Tuesday, 21 August 2012

Completed Samurai...Phew!

It's been a long break since my last posting due to the fact that I've been destroying my eyesight painting these blasted Wargames Factory Samurai  Figures.
I knew they would be bit daunting to paint  and to be honest they were a bit of an Everest for me...I actually yelled triumphantly "Ive knocked the bastards off" when I completed them, emulating our National Hero, Sir Edmund Hilary's, famous line on conquering the real thing....perhaps a trifle OTT of me.

The most difficult thing with these chaps is that, excluding the Ashigaru who are fairly standardised in their attire, each samurai warrior you pick up requires careful thought on what he will wear and choice of a colour schemes that match...a bit like interior decorating. Frankly this is all a bit too much like hard work and no I'm not going to even attempt to paint the eyes!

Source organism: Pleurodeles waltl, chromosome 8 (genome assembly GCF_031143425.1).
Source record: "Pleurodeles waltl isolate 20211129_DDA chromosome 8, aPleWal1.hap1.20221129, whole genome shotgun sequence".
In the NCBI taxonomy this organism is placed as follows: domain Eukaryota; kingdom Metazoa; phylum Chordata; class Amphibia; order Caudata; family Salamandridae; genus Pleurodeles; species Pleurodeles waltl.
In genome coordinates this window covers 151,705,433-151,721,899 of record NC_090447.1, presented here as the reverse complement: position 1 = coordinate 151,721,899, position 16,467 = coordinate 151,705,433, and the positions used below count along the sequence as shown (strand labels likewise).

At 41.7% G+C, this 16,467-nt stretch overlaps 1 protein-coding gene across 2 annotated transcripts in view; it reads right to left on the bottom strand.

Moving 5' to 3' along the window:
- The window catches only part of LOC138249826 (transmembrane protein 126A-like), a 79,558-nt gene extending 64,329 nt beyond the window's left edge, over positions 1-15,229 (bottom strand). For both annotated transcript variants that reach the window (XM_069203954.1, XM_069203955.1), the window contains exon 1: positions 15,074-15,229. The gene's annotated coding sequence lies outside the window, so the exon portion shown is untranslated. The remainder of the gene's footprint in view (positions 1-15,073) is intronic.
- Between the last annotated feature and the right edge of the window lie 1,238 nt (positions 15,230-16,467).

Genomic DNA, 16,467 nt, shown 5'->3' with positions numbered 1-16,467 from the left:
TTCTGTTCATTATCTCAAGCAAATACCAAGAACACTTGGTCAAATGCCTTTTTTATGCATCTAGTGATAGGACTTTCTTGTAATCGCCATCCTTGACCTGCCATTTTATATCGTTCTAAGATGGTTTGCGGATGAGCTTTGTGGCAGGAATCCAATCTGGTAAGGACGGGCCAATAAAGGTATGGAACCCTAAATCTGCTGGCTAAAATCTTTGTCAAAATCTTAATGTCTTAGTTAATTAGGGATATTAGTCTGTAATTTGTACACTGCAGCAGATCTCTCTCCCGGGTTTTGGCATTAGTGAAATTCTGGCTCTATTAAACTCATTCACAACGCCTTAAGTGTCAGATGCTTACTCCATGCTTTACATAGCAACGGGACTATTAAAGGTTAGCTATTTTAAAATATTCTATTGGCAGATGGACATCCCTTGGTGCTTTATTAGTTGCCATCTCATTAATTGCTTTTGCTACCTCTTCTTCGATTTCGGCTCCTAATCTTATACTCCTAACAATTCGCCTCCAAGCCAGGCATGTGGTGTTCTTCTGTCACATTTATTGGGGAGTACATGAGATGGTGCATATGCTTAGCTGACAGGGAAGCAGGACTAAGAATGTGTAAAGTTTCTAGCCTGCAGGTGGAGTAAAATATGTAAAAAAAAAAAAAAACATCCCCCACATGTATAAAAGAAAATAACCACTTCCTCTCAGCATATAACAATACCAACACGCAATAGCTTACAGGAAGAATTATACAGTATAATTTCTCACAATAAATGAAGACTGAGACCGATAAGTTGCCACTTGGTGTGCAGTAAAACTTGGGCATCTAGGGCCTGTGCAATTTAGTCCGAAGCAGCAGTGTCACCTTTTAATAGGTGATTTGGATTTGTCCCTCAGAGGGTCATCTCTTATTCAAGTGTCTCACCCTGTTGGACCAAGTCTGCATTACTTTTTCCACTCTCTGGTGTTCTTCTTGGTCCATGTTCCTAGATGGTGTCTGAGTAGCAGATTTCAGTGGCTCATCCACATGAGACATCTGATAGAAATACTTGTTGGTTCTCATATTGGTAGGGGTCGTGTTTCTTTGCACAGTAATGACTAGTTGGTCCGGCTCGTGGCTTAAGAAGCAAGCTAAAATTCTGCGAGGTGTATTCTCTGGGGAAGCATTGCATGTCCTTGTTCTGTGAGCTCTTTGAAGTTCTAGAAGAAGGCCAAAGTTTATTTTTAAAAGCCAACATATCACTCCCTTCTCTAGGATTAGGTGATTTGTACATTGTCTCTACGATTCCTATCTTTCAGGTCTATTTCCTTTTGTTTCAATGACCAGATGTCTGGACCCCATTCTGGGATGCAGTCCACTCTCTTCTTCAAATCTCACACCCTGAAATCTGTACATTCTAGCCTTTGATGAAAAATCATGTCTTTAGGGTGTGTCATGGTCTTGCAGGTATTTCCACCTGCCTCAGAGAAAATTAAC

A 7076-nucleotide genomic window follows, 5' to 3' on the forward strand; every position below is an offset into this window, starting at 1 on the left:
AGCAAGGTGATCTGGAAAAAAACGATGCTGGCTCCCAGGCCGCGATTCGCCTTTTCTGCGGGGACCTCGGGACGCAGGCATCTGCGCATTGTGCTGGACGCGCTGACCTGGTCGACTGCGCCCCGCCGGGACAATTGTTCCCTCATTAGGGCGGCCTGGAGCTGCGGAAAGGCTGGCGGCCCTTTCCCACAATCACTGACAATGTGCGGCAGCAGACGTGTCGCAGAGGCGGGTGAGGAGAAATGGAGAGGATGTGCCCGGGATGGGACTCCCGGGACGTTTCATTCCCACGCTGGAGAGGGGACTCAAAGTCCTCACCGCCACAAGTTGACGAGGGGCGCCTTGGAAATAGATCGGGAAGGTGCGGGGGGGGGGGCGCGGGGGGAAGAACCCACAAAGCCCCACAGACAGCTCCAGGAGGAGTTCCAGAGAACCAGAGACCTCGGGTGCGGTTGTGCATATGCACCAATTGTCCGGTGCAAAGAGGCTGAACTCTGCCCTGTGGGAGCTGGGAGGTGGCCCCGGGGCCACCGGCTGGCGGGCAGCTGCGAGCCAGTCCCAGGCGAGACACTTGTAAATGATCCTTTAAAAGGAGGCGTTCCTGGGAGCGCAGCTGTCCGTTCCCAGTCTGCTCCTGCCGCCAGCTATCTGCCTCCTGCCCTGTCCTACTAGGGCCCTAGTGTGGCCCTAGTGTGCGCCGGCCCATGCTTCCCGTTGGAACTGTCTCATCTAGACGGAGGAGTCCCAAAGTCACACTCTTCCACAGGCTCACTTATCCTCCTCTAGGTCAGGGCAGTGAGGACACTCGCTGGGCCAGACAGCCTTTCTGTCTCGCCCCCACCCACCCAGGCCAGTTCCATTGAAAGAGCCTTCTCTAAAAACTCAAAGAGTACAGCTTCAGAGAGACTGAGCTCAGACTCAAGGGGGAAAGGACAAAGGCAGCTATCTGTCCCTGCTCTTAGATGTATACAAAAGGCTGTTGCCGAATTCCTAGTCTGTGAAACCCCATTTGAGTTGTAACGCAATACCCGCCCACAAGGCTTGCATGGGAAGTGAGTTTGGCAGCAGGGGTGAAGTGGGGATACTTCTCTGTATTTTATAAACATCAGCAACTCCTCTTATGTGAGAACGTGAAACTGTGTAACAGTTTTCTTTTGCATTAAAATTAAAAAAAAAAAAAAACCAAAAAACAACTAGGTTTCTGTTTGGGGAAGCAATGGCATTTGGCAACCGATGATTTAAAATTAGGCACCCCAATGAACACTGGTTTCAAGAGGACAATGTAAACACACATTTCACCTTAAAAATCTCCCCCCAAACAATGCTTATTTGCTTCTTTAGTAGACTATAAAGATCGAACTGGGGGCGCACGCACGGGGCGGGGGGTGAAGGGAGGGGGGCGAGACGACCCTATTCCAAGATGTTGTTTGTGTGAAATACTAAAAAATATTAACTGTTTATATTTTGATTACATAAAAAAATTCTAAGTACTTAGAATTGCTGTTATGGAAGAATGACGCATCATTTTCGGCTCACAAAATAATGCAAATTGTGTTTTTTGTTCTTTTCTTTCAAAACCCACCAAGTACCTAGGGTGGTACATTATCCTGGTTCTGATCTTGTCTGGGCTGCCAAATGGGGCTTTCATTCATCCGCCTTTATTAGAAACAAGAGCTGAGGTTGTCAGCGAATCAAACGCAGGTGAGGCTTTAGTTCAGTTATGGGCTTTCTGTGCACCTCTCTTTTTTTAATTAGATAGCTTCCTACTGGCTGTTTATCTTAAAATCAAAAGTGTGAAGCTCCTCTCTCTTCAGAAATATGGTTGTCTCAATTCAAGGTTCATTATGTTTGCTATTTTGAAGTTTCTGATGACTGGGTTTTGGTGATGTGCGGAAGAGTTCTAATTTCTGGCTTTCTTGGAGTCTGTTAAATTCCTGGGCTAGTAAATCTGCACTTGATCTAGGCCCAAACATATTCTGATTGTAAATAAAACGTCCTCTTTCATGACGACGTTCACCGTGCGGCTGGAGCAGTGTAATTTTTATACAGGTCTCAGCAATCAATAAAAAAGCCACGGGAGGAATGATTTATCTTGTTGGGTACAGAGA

Anyway here they are... my first Samurai.
Please excuse the inappropriate rolling English dales and meadows in the background.

Ahigaru. I've just realised I haven't painted the leather forearm protectors


The Boss

Ive glued metal squares on to the base of the figures and these will fit into purpose built magnetic movement trays so the metal square wont be visible which should improve the look.

Now this lots off the painting desk I can potter away with a unit at a time which wont be anywhere near as difficult. My goal is to paint up a couple of Saga size clans. I think the Saga rules will do the job with a bit of tweaking. If anyone knows of any Saga Samurai adaptations I'm all ears. The other possibility would be adapting Kings of War but Id need much bigger units to make a decent game of it.